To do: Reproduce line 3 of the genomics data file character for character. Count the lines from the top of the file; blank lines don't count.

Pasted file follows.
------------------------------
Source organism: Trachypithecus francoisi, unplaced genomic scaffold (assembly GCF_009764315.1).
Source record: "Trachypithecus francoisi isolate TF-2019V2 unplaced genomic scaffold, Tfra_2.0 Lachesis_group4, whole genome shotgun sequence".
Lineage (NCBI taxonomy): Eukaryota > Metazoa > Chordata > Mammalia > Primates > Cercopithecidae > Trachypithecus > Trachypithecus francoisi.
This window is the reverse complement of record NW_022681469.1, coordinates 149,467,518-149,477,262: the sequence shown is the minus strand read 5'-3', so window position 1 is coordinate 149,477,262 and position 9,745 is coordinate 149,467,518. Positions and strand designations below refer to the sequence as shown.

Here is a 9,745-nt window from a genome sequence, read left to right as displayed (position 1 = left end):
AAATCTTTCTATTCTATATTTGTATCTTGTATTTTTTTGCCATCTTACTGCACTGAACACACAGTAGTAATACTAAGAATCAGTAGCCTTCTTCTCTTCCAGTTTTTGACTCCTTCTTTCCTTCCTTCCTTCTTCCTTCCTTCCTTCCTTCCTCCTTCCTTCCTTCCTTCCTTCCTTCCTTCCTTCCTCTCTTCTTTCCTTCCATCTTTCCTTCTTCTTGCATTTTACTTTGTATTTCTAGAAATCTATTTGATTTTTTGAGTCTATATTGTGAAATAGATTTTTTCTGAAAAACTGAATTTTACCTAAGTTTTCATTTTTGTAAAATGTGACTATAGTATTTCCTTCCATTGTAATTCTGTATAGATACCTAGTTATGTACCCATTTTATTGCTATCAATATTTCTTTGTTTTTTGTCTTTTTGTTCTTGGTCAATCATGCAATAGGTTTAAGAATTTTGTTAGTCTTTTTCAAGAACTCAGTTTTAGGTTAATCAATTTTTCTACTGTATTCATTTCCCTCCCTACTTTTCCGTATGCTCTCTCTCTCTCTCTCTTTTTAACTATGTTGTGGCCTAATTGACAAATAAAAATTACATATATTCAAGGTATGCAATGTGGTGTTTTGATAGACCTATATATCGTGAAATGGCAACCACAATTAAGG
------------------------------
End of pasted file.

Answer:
Lineage (NCBI taxonomy): Eukaryota > Metazoa > Chordata > Mammalia > Primates > Cercopithecidae > Trachypithecus > Trachypithecus francoisi.